Tuesday, April 8, 2008

Brown-Headed Nuthatch

This image of a Brown-Headed Nuthatch (Sitta pusilla) was captured at a feeder in May of 2006 near Russellville, Arkansas. The group of 4 of them included my first sighting of this bird and they were much smaller than I had anticipated

The National Geographic Complete Birds of North America indicate that the year round range map of this bird just reaches this area from the south.

As far as identification the sexes are identical, it is a small bird and maybe 4 inches in wingspan. It is known for using tools for foraging and commonly visits birdfeeders and is fairly common.

The Brown-Headed Nuthatch has a brown crown and given the right angle of view has a white stripe on its nape.

It is a tiny bird and easily distinguished from the other nuthatches and sparrow.

According to the National Geographic the population declining throughout its range.

It is a charming and beautiful bird to add to your life list and observe at the feeder.

Sunday, April 6, 2008

Glendive, Montana

This was an area I had no idea about before I got there but then again everywhere has something.

Makoshika State Park in eastern Montana was one of those serendipitous places that one doesn't know about until one gets there.

It reminded me somewhat of my early childhood growing up in Rangely, CO with the look of the primitive terrain and fossils around for the gathering, with the exception of the fossils.

It also reminded me of the badlands in the dakotas. Makoshika meaning badlands in the Lakota language is certainly appropriate. In our comfortable world of vacationing today it seems to be more beautiful than bad as we do not have to base our survival on the land.

It is a state park and when my visit occurred it was not crowded at all. One had their choice of just about any picnic spot or campground just for the taking.

If you do not know about this park and love the look and feel of a primitive park, this is the place. There are several shops in town that offer rock and fossil specimens - and an excellent museum just north of the town.

The Grand Canyon? The Badlands?

No - it is Makoshika State Park in Montana.

Tuesday, March 25, 2008

Santa Rosa, New Mexico

Traveling and staying in Santa Rosa, New Mexico several times was a real pleasure. This trip and the following images were taken in October of 2004. Traveling on the historical Route 66 road is fun in of itself, and that combined with the New Mexico landscape, restaurants and climate is very hard to beat.
One can really appreciate the Route 66 Auto Museum and all of the beautifully cared for and restored automobiles and other paraphernalia to be seen there. It seemed appropriate here to show red Chevrolet Corvettes. Note the New Mexico license plate reads 2FAST4U.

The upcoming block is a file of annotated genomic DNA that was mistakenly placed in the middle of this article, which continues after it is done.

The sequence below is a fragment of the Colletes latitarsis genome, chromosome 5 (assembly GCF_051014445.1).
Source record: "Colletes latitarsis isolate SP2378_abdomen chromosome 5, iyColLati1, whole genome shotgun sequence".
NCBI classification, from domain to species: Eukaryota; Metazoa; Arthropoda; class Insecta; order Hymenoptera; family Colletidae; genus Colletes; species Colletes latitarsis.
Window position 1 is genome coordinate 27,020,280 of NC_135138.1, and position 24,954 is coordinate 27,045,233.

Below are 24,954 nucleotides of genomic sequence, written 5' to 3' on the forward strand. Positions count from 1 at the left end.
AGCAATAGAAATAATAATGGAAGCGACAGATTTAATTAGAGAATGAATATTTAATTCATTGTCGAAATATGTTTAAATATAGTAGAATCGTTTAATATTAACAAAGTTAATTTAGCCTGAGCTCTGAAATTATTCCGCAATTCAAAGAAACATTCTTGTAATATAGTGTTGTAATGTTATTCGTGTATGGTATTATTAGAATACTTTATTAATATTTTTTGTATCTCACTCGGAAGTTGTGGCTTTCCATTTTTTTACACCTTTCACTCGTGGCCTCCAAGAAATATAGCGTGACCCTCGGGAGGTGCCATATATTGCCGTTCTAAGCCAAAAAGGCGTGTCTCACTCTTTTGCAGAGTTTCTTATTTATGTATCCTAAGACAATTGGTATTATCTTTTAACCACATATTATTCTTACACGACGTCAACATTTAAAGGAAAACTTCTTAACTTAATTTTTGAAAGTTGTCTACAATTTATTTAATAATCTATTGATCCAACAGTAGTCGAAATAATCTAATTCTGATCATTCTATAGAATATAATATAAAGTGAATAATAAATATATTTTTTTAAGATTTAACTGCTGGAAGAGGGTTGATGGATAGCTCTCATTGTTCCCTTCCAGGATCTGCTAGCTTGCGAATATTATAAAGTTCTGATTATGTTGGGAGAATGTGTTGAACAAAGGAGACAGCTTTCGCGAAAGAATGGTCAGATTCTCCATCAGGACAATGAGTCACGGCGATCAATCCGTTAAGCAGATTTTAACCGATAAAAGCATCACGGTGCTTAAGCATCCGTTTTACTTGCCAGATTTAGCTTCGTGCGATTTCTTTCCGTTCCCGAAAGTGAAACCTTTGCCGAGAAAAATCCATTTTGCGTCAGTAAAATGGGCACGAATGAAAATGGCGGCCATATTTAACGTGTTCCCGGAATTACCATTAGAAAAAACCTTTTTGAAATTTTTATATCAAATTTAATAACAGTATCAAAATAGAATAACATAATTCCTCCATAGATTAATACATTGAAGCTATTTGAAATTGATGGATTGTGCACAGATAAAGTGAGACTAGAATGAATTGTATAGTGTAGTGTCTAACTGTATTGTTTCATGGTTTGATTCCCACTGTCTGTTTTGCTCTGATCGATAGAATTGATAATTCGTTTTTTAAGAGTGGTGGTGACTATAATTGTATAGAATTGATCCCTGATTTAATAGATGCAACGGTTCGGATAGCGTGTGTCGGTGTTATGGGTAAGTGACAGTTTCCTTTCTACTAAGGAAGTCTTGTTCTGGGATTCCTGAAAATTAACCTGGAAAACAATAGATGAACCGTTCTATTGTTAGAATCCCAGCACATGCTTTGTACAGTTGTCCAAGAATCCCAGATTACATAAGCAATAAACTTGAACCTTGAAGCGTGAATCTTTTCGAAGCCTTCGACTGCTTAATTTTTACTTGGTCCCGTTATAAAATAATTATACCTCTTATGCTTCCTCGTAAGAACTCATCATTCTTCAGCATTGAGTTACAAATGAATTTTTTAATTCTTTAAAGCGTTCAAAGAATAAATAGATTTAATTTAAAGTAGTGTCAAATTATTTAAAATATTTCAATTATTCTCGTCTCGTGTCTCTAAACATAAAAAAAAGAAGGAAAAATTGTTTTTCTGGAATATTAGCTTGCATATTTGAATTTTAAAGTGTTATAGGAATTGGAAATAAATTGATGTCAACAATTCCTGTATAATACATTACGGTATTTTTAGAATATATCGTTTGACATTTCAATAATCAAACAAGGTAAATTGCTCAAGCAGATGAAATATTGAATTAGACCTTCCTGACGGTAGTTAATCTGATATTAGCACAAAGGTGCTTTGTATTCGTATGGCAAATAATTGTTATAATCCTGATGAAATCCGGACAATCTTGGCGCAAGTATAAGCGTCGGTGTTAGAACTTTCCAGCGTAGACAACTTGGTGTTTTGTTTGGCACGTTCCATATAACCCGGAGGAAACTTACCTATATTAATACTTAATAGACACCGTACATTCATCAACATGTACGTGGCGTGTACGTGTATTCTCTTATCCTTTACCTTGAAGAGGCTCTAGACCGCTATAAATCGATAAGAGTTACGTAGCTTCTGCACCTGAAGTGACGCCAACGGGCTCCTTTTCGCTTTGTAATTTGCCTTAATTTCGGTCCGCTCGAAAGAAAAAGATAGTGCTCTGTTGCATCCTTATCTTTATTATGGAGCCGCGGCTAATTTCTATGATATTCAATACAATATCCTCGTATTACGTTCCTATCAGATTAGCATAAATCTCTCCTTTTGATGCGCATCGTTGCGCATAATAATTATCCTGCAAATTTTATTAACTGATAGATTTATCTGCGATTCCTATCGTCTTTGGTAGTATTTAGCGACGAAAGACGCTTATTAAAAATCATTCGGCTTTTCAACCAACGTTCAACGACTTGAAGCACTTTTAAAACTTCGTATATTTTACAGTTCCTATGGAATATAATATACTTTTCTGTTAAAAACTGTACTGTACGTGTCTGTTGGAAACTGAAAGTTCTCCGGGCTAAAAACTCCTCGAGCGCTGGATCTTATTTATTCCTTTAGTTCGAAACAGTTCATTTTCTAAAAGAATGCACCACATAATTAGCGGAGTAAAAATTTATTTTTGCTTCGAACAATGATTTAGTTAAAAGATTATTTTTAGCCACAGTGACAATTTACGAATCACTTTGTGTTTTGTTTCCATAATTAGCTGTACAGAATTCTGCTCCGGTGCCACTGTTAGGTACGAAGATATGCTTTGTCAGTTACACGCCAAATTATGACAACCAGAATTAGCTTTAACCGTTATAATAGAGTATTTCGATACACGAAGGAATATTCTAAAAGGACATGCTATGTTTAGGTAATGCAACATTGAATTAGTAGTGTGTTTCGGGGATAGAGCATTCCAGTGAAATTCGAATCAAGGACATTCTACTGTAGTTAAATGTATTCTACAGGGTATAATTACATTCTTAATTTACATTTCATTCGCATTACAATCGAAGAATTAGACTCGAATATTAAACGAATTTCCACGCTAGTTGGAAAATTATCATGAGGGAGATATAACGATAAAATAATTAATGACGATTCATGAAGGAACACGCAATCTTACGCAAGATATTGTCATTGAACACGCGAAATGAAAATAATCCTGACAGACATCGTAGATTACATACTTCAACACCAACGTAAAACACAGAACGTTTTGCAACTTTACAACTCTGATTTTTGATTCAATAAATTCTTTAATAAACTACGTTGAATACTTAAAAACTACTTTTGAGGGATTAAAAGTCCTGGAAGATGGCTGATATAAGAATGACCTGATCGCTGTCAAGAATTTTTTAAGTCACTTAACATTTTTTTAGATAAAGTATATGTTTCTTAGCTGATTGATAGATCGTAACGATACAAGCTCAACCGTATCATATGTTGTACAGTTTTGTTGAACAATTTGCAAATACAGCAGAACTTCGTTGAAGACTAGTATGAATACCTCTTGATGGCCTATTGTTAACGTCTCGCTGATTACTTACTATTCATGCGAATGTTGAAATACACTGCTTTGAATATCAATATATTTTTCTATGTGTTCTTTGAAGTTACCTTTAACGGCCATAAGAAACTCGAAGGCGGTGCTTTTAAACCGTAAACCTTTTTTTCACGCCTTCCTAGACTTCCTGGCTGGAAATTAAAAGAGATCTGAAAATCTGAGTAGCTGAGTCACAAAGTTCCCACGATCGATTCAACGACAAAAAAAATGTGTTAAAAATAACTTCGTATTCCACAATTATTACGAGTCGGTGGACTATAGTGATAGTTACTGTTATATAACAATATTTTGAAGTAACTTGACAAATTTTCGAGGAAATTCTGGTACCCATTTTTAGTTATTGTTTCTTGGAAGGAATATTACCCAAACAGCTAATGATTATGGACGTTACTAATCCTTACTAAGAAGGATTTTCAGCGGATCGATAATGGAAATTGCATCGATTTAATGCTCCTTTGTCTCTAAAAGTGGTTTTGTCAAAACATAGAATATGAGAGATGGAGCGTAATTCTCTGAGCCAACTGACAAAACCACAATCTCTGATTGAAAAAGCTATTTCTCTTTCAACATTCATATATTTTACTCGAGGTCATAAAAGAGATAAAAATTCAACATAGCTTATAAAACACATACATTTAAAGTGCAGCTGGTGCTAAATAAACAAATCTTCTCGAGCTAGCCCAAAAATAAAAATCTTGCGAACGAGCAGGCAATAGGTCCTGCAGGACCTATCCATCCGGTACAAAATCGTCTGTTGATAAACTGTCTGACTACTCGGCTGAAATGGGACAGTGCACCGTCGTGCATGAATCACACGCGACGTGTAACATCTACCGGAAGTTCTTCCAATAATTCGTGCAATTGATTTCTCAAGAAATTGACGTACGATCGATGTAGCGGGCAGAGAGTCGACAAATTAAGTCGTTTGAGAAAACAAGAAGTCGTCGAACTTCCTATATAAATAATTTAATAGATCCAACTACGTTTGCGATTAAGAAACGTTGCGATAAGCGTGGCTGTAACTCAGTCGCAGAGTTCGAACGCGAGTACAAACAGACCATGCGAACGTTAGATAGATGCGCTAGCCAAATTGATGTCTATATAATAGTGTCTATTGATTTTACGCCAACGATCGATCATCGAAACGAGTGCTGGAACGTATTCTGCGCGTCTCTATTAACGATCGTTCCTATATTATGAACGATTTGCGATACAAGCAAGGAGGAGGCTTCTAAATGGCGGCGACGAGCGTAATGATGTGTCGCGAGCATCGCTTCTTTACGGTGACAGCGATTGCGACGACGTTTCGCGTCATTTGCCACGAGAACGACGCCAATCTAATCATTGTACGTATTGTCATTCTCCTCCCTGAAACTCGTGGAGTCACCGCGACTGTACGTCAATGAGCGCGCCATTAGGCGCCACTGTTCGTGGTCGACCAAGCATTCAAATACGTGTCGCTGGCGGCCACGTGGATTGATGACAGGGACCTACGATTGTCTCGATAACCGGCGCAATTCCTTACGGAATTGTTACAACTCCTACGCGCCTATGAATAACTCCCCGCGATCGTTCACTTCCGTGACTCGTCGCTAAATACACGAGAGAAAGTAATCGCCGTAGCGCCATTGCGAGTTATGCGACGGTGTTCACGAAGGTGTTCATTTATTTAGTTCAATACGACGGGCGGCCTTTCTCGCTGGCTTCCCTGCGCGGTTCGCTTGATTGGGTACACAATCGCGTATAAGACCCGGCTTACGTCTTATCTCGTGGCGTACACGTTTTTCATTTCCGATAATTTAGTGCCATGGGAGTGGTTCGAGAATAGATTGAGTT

The restaurants visited in Santa Rosa were all outstanding, real southwestern Mexican food. The visual flavor of most of them reflected the ambiance of old Route 66 as well. The Comet Restaurant (Serving You Since 1927) was a real treat. Even Mateo's, the Greyhound Bus Stop in 2004 was outstanding. Others to be mentioned are Sun & Sand, Route 66 Restaurant and Silver Moon.

The big screen film history was also in town during the filming of The Grapes of Wrath, a 1940 movie directed by John Ford. This legendary movie was about a depression era family forced from their mid west home to try and start a new life in California. One of the scenes along the way was filmed in Santa Rosa under this railroad track bridge which still stands at least of 2004.

As with every trip the stay comes to an end because one then travels further down the road. A sunset in 2004 from Santa Rosa, New Mexico.

I hope I see you again.

Sunday, March 23, 2008

Moths, Dust, and the Spirit

Henry David Thoreau. July 12, 1817 - May 6, 1862 age 44

This man had a love for his existence, the gift of a spirit that knew the near perfection of nature and the value of freedom. No doubt he was well educated by whatever means, drew wisdom from much earlier ideas and lived as best he could by those ideals.

Whatever one thinks of the Bible I think that most would say there is some wisdom therein. This one particular thought is expressed by Henry David Thoreau.

The Bible, Matthew 6:19 King James Version

Lay not up for yourselves treasures upon earth, where moth and dust doth corrupt, and where thieves break through and stea1:

Henry David Thoreau Walden (Or Life In The Woods)

“But men labor under a mistake. The better part of the man is soon plowed into the soil for compost. By a seeming fate, commonly called necessity, they are employed, as it says in an old book, laying up treasures which moth and rust will corrupt and thieves break through and steal. It is a fool’s life, as they will find when they get to the end of it, if not before."

A few links about Henry David Thoreau

Thursday, March 20, 2008

Red Bellied Woodpecker

Many people call the above bird a red headed woodpecker but it is not. This bird is a Red Bellied Woodpecker and if this photo showed the underbelly it would be more clear. The zebra-like black and white feather markings are a giveaway for this being identified other than a Red Headed Woodpecker.
The above image was captured near a bird feeder.

This second Red Bellied Woodpecker image shows some of the 'red belly' that this woodpecker was given the name of Red Bellied Woodpecker for.

Again this image and bird were near the feeder during the springtime of that year.


Wednesday, March 19, 2008

Rose Breasted Grosbeak

This beautiful migrating bird was observed in the southern US no doubt on his spring migration to the north. It is a male Rose Breasted Grosbeak in the early morning sun.